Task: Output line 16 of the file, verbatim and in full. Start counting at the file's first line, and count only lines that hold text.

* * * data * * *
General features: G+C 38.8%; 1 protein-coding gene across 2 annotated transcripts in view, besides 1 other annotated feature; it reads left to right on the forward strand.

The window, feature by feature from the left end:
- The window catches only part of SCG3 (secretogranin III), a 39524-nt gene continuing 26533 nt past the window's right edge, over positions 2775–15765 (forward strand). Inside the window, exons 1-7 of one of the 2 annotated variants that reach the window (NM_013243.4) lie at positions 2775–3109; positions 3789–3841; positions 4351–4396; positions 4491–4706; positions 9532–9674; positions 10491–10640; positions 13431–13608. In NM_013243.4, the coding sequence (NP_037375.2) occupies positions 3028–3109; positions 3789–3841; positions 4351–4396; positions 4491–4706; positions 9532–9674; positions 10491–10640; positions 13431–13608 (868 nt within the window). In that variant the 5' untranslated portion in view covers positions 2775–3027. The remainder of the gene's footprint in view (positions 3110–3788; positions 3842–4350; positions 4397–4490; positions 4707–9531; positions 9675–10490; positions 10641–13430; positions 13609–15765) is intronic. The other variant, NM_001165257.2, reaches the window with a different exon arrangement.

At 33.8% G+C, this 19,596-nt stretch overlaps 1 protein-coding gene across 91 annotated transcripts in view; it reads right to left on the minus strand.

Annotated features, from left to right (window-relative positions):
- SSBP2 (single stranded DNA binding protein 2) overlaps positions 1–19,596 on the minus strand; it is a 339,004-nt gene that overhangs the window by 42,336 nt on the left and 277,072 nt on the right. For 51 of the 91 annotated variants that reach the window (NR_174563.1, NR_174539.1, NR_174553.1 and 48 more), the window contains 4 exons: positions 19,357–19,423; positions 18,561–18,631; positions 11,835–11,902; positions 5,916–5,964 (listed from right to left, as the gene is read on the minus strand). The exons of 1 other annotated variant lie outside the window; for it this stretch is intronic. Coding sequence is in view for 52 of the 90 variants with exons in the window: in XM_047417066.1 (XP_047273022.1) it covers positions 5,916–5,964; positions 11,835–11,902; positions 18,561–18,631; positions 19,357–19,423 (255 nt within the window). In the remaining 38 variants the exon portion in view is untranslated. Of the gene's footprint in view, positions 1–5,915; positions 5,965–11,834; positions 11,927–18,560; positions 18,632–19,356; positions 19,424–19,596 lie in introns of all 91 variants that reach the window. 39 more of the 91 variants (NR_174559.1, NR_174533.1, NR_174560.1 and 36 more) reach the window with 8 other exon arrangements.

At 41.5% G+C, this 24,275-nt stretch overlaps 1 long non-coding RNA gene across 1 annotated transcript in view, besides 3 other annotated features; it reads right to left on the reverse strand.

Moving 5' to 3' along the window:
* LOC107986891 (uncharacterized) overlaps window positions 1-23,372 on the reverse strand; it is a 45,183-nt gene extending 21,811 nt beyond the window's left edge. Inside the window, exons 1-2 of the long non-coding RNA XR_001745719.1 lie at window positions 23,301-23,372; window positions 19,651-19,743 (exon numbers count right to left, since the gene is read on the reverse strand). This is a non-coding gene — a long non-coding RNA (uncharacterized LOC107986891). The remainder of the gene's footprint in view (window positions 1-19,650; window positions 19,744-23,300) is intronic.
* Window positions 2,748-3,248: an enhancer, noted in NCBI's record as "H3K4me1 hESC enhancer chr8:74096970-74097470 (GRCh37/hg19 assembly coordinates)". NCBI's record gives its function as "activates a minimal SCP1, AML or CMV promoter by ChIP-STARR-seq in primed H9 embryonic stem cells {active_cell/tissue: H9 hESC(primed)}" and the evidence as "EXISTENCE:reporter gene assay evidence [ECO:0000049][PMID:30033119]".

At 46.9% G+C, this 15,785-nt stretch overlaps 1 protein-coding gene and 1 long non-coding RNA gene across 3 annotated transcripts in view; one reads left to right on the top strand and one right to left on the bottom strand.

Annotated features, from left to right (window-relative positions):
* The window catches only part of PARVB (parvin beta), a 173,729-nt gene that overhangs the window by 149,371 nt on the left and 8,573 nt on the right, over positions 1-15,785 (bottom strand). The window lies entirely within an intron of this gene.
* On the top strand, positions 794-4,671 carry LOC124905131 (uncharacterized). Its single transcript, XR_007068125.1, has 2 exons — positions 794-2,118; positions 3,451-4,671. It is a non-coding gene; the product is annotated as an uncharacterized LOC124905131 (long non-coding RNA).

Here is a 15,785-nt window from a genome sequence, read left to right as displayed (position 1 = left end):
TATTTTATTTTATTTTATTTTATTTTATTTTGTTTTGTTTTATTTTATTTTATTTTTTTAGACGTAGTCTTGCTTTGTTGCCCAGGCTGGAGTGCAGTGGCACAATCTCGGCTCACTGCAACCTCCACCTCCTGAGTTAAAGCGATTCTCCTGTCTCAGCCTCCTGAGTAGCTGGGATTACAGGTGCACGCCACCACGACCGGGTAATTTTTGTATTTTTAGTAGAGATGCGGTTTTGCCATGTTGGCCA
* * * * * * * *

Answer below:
TATTTTATTTTATTTTATTTTATTTTATTTTGTTTTGTTTTATTTTATTTTATTTTTTTAGACGTAGTCTTGCTTTGTTGCCCAGGCTGGAGTGCAGTGGCACAATCTCGGCTCACTGCAACCTCCACCTCCTGAGTTAAAGCGATTCTCCTGTCTCAGCCTCCTGAGTAGCTGGGATTACAGGTGCACGCCACCACGACCGGGTAATTTTTGTATTTTTAGTAGAGATGCGGTTTTGCCATGTTGGCCA